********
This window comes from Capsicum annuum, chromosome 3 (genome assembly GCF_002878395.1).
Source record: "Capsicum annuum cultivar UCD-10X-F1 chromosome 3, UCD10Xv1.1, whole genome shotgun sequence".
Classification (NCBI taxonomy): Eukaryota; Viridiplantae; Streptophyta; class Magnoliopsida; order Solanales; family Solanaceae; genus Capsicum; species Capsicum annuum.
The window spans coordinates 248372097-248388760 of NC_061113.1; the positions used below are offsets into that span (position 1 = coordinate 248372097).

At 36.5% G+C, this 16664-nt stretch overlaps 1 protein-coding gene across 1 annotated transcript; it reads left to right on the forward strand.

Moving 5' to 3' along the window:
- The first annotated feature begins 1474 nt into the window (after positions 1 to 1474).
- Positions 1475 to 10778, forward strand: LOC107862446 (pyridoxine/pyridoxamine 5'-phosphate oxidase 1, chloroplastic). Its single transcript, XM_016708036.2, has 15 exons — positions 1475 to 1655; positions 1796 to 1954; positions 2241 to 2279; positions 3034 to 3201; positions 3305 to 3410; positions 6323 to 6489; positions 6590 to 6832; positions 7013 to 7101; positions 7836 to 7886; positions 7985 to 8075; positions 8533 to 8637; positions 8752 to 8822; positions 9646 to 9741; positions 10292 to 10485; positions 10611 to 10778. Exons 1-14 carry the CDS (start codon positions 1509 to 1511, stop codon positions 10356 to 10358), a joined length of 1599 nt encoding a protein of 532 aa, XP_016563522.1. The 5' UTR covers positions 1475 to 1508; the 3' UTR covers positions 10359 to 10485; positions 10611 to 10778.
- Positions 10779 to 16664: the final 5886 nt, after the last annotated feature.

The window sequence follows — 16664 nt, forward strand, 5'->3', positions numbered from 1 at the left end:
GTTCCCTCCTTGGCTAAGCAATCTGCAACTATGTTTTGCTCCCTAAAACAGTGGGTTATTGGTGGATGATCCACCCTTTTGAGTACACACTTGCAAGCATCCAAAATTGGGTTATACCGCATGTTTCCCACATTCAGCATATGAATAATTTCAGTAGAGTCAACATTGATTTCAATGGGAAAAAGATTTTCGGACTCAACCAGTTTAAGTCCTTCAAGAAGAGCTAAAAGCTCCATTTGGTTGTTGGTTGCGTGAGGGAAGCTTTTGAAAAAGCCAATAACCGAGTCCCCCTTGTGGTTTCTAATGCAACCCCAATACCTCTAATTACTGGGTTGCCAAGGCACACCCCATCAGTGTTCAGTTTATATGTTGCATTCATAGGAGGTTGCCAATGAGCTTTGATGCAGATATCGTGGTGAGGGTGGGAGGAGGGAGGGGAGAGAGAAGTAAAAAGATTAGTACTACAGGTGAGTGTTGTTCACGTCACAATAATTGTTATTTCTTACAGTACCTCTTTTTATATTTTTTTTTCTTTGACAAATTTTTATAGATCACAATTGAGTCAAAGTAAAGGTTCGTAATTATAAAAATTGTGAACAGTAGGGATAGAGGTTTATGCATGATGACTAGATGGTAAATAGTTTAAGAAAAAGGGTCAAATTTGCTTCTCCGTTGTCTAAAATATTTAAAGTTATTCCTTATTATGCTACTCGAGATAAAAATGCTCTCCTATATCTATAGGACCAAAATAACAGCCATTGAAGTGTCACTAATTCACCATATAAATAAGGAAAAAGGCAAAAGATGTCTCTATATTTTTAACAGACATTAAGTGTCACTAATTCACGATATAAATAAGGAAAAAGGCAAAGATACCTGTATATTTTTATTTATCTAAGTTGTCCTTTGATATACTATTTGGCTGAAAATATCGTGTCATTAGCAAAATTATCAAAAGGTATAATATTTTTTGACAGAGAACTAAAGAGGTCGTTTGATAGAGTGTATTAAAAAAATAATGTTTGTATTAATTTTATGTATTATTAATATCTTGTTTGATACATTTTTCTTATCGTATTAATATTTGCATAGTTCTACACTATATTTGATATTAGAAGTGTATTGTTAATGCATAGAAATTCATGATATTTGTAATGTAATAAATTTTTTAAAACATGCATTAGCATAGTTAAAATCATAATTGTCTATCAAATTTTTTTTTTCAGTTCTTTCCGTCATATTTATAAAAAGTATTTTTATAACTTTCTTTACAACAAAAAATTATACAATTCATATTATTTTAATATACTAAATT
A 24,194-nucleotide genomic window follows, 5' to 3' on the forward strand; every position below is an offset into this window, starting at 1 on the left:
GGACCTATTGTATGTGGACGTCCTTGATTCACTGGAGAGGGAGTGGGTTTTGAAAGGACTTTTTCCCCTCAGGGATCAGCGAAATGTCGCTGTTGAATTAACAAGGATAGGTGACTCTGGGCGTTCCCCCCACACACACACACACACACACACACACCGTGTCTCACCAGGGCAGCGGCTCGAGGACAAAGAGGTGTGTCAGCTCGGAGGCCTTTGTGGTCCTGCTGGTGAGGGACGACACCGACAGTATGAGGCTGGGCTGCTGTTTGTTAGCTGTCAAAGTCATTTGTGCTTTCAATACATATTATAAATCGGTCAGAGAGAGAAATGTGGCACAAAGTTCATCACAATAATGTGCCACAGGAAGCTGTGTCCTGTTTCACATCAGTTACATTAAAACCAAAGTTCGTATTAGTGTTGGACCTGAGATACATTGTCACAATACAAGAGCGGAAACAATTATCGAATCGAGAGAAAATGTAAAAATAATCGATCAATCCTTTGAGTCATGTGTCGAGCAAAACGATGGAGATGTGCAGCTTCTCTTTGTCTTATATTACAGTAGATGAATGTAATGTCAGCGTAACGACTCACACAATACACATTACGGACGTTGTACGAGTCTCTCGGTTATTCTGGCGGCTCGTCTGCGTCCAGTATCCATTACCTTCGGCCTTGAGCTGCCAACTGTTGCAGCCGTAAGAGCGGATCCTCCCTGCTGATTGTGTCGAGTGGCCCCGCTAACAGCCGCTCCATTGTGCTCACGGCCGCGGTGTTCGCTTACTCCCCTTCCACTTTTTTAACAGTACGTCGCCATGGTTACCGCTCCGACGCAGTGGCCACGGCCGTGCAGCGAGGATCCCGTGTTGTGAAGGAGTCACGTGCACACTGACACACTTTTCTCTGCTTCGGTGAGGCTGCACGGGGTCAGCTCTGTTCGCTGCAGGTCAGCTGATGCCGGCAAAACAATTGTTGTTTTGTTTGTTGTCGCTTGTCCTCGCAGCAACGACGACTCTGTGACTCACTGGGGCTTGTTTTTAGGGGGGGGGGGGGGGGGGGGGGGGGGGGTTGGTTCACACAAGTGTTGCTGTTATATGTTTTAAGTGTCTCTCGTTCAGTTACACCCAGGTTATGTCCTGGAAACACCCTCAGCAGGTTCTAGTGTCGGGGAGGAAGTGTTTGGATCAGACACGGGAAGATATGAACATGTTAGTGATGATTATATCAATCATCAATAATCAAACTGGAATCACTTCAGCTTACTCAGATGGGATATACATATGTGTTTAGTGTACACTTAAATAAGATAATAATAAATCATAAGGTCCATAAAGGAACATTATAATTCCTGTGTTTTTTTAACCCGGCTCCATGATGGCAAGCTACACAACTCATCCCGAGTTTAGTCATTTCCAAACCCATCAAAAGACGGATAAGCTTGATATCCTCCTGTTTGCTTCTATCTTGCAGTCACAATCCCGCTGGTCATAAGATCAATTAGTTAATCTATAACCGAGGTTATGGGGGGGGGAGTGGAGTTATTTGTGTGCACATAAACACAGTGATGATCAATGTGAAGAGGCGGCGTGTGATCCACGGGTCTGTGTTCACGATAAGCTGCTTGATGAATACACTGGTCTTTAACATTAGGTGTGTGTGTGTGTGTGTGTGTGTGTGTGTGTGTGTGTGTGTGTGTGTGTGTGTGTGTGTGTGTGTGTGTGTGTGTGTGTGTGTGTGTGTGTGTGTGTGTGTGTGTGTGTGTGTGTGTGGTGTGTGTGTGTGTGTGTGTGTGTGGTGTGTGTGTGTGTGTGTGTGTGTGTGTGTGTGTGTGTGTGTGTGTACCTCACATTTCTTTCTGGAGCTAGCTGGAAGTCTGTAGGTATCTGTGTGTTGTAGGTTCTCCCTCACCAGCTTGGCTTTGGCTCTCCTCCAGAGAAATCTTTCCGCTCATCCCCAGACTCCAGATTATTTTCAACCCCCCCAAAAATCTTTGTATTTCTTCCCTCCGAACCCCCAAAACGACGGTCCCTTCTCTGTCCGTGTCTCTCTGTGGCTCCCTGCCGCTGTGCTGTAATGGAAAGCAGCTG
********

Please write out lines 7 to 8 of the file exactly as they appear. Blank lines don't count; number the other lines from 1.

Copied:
- The first annotated feature begins 1474 nt into the window (after positions 1 to 1474).
- Positions 1475 to 10778, forward strand: LOC107862446 (pyridoxine/pyridoxamine 5'-phosphate oxidase 1, chloroplastic). Its single transcript, XM_016708036.2, has 15 exons — positions 1475 to 1655; positions 1796 to 1954; positions 2241 to 2279; positions 3034 to 3201; positions 3305 to 3410; positions 6323 to 6489; positions 6590 to 6832; positions 7013 to 7101; positions 7836 to 7886; positions 7985 to 8075; positions 8533 to 8637; positions 8752 to 8822; positions 9646 to 9741; positions 10292 to 10485; positions 10611 to 10778. Exons 1-14 carry the CDS (start codon positions 1509 to 1511, stop codon positions 10356 to 10358), a joined length of 1599 nt encoding a protein of 532 aa, XP_016563522.1. The 5' UTR covers positions 1475 to 1508; the 3' UTR covers positions 10359 to 10485; positions 10611 to 10778.